That's an abused looking tool regardless, that looks like it suffered many a day at the hands of an unskilled 'smith'
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    From the same source, I learned of another form of anvil abuse called 'firing the anvil' - using a powder charge to fling an anvil skyward during various celebrations. (I'm not kidding!)
    JRR
    Yup. I seen it on the TeeVee - http://www.youtube.com/watch?v=m_c0B00Ax3w
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    Being in the Heart of Dixie

    Southbendmodel34,
    I see a number of damaged anvils down here. The horn was regularly broken off and some just the mid section survived.
    Yes, they do 'shoot' anvils too. Stack two anvils base to base filling the void in the bases with black powder and light them off. OH! Watch Out for the Flying Anvil! Local city, band the practice, which was used to start the annual fiddlers convention
    I've wanted a broken anvil so I could advertise could fix anything but a broken anvil or broken heart. Never found one with the broken part(s)
    Ray
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    I have a book where the author says that many southern anvils had their horns and/or tails broken off by union troops during the 'War between the States'.
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    SouthBend34, thanks for the welcome. As for the name, your theory was good, a logical assumption amongst machinists. But, the Cad comes from my '49 Cadillac (that is it's name and license #). The rest is correct.
    Thanks
    Alden
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    Speaking of broken anvils, I have seen one broken horizontally across the 'waist'- the narrow part between the upper and lower parts.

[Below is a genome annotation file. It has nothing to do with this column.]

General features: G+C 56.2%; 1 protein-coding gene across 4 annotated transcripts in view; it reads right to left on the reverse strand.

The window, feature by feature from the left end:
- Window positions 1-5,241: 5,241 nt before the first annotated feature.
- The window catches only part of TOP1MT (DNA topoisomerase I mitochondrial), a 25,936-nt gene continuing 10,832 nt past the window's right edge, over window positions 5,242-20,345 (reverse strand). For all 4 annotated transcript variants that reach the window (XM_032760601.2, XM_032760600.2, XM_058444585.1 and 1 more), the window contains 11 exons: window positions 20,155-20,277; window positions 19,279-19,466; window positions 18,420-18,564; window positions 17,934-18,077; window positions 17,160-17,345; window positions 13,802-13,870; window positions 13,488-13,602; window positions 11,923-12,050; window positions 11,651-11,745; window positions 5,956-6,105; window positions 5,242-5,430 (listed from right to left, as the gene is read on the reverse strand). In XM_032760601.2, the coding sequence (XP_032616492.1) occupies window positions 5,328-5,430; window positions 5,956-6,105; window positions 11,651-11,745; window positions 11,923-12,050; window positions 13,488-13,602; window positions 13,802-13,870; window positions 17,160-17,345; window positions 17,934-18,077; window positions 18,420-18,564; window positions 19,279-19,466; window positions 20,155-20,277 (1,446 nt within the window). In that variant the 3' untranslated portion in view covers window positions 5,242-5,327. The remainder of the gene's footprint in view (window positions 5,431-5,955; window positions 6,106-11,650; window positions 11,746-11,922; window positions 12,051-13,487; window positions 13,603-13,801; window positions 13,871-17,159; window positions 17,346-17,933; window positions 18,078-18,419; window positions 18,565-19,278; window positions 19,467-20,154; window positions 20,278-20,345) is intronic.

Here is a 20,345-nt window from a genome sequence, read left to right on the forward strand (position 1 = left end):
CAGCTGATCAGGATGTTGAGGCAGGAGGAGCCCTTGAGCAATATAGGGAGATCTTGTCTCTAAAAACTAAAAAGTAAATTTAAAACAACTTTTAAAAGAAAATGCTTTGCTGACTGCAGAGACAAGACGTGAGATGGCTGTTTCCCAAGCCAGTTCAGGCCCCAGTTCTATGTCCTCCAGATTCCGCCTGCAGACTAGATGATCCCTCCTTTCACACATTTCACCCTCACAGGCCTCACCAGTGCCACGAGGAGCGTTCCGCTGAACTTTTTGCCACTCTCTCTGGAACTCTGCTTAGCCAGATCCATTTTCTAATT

The smith had then fixed it by putting a 1/2' steel (or iron) fish plate on either side, joined by 1/2' dia. solid rivets.
    I asked the owner how the anvil could could possibly have been broken like that. His theory was that it had been caused by firing the anvil, as described above.
    Unfortunately, I don't have a picture.
    Rick W
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    Thanks for all the replys guys.
    I'll try to fins some markings underneath the base holder. I couldn't find any on the side. Maybe it was marked on the part that fell off the backend?
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    Just saw this clever way to fix a broken anvil, thought I should post it here.
  19. Diamond
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    It'll never catch on, not with me. I wouldn't be able to lift and swing one of those buggers. Give me a hickory shaft any day.
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    Yup, it'd be a handy thing to have on hand if you were looking for something to drop on my hero..Wile E. Coyote.
    It wouldn't happen to say 'Acme' on it by any chance would it??
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    Can anyone tell me more about this anvil?

    Got this thing at a local estate/going out of business sale. Needed a skidsteer to get it on and off the truck.
    I can't find any markings on it. The back end appears to have fallen off some time ago.
    Its sitting on top of a planetary gear from a truck (the base).